The sky was pitch, and gashed by lightning; loutish waves rose and slumped heavily as mudslides. At a moment when she was filled with desperation, Maddy opened her mouth and yelled for Feather. And half-expected him to appear, because she wanted him so much.
Maddy yearns for life to be mystifying, to be as magical as a fairy story. And then one day, on the beach, she meets the strangest young man she has ever seen.
The Ghost’s Child is an enchanting fable about the worth of life, and the power of love.
(This review was originally the second part of a book talk presented in my Libr 521 class).
For a novel its length, A Ghost’s Child is surprisingly heavy where the themes are concerned. The book deals with self-discovery in a multitude of ways. Before the story of Maddy and Feather even begins, Maddy sets off on a journey of self-discovery with her father. Maddy and her father travel around the world together, seeing wondrous things, places and people. Maddy discovers facets of herself in everything she sees.
Another moment for self-discovery is when Maddy realizes she has a question to ask Feather so sets off on a sea journey helming her own boat to find Feather and ask him that question. When she finally finds him on his island and asks the question she wanted to ask, she makes another realization about her own self: she is not prepared to be stagnant in a world that is always moving. Her ability to pick up the pieces of her life and live without Feather shows her discovery that she is more than a broken heart and that she can still live no matter how much she has been hurt.
Another theme in this book is loss. Not loss caused by death but loss cause by intentionally letting go of a person, a dream or an idea and finding the strength to continue life without these things. Maddy loses her adventurous fun-loving father to the rigors of daily life when they return from their journey around the world. She chooses to let go of Feather twice because she has realized that she cannot accept his philosophies and adopt them for her own. She has to let go of her house in the woods and the dreams with which she built it.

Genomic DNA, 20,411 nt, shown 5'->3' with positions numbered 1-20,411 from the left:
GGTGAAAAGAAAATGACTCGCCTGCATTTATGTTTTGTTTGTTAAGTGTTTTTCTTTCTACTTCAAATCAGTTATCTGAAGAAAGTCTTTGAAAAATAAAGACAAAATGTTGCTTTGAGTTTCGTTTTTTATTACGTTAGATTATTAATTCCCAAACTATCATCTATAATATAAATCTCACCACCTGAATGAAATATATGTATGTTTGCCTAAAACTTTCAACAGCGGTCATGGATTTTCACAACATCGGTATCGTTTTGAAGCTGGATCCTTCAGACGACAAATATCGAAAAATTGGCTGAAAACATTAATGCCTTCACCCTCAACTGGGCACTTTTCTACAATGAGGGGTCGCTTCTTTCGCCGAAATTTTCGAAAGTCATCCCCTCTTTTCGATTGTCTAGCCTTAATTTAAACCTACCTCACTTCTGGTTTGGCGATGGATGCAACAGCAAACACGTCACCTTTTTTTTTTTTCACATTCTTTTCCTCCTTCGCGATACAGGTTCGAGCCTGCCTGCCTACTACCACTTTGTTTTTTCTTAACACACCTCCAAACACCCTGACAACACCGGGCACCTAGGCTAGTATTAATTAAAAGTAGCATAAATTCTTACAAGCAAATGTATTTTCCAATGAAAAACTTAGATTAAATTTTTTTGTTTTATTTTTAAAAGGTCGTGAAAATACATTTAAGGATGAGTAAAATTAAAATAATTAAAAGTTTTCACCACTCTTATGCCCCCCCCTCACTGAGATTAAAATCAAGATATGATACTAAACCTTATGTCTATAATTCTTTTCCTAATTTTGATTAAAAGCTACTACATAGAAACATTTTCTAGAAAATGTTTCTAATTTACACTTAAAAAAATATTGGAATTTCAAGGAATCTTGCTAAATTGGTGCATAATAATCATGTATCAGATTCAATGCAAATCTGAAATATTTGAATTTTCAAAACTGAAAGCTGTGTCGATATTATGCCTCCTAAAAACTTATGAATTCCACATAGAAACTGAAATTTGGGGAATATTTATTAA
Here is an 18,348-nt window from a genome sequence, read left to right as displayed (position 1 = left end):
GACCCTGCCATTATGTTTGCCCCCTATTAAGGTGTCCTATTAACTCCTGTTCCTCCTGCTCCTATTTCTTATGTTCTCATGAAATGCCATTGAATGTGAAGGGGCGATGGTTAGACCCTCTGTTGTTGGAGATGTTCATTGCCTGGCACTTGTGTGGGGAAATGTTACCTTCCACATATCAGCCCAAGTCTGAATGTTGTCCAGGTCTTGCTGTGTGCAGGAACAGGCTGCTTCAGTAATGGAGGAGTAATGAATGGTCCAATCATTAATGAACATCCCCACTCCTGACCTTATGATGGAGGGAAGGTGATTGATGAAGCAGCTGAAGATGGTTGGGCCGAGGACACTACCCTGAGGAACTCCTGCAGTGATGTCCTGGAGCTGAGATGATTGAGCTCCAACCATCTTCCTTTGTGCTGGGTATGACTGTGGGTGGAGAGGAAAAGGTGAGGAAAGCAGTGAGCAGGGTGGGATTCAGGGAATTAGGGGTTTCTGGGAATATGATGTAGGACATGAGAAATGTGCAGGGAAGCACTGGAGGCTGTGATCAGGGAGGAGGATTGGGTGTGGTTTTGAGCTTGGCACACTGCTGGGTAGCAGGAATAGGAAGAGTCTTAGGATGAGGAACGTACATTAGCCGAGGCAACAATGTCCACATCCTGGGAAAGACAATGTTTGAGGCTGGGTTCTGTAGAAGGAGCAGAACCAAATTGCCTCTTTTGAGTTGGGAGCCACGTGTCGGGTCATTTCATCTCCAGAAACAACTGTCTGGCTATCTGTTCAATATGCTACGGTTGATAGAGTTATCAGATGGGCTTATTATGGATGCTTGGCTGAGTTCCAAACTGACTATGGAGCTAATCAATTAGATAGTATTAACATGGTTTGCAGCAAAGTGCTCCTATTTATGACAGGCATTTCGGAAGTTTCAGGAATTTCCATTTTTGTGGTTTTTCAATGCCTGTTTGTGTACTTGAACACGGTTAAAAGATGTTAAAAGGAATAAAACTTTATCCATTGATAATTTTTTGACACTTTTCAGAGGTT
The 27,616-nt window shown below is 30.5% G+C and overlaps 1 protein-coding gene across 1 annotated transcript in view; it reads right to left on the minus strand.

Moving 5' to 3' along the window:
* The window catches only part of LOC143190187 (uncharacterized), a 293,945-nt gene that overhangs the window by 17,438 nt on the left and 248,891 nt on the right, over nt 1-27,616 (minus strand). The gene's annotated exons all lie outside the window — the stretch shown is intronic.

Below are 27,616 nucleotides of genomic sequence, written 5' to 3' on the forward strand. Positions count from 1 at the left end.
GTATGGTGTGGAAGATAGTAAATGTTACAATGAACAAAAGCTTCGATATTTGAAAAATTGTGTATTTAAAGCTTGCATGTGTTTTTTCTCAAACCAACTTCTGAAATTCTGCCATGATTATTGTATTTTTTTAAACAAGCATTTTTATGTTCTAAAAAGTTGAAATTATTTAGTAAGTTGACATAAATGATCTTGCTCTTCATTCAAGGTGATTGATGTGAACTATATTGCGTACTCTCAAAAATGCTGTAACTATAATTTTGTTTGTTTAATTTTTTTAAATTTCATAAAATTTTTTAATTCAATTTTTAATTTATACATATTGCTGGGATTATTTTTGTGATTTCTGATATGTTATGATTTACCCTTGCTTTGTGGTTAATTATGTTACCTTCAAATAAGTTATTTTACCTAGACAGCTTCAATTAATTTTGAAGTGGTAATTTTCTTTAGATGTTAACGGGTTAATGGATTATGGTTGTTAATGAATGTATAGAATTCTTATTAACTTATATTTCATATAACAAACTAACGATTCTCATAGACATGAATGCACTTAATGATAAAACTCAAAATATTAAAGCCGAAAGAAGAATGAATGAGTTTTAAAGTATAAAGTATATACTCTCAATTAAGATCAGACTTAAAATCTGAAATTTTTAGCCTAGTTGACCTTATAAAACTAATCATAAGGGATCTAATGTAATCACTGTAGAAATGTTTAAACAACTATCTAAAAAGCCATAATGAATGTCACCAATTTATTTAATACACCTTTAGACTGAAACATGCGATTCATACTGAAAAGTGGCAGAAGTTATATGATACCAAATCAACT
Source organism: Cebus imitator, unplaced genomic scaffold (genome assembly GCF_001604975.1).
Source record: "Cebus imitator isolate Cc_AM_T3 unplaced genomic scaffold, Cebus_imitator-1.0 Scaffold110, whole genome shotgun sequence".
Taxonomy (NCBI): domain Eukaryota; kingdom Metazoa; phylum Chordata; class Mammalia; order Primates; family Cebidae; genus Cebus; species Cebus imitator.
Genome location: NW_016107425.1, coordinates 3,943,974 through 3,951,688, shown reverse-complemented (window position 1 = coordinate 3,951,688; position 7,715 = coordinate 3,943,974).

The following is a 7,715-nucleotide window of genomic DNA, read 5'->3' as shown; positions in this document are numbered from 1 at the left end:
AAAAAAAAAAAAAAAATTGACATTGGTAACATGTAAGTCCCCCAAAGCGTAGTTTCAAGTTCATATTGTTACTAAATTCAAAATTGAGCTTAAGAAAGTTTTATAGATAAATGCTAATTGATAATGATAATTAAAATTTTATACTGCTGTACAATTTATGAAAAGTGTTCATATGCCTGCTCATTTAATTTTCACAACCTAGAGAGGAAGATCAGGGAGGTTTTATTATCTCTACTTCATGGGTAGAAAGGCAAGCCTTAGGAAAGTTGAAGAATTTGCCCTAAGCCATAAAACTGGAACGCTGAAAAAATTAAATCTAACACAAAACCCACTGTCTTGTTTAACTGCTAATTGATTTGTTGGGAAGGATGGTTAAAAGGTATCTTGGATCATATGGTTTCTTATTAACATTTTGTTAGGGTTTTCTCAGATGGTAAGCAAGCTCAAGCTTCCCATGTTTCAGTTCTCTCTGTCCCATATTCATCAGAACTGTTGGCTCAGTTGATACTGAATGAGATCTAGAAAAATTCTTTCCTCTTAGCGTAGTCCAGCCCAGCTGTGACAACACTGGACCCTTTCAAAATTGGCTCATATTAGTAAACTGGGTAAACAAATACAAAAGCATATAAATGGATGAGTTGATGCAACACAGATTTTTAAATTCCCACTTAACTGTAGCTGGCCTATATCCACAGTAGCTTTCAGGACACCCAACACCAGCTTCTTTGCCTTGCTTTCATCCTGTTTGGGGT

Death is another prevalent theme. Maddy loses her parents and her grief is present throughout the narrative but it is an accepting pain unlike the loss of her baby due to miscarriage which causes Maddy a whole different kind of anguish. However, as much as death is a theme, so is life and living. The book is , if you’ll pardon the floweriness, a celebration of life and living. Maddy makes a choice when she leaves Feather on his never-changing island. She chooses to live and she does so, wholly and fully. She lives to the old age at which we find her and relates the story of her life, the good, the bad and the painful. And that is what makes the book beautiful.
If I had to attach a literary term for the style the book is written in, I’d say the author makes use of magical realism. Wikipedia defines the term as an aesthetic style or genre of fiction in which magical elements blend with the real world. Maddy has a nargun for a friend (consult handout for information about it) whom she consults on everything from her parents to her love life. Maddy also goes on a crazy journey on a boat and converses with sea animals and birds. She is also part of the audience watching an organized fight between a kraken and a leviathan. She talks to a wind called Zephyrus who helps her get to Feather’s island. Most magical of all, perhaps, is the young boy who sits in Maddy’s very ordinary living room and listens to her story.
The prose itself is incredibly detailed but deceptively simple in its diction. There is careful attention given to colours and the way things are described so they become easier to visualize. This novel is definitely a cross-over novel that will appeal to both adults and children. However, I do believe that this one book that librarians will need to recommend to get kids to pick up. I can see it being very popular if its read out to kids because as I said, the writing is simple but exquisite and the plot is also full of adventure. However the fact remains that the protagonist at the time we meet her is an old woman. There is an instance in the novel when the boy tells Maddy, as though he is delivering very bad news, “your house smells like old people.” Most kids like reading books with protagonists they can relate to.
There is a duality to this novel that I appreciated. An adult reading the novel will have a different take on it than a child. For example, the author never explicitly states that Maddy miscarries or the baby dies. The baby is always called the fay. And it’s abstract enough in the way it is mentioned that a child would probably not realize the fay is a baby but an adult would.
The book feels Australian in its regard for the sea. We are somehow always in or around the sea whether at a beach or on a boat or on an island. There is also the mention of tea and biscuits which is what we call cookies on that side of the world.
In conclusion, the book is beautiful. It’s eerie, poignant and lingering. Please read it.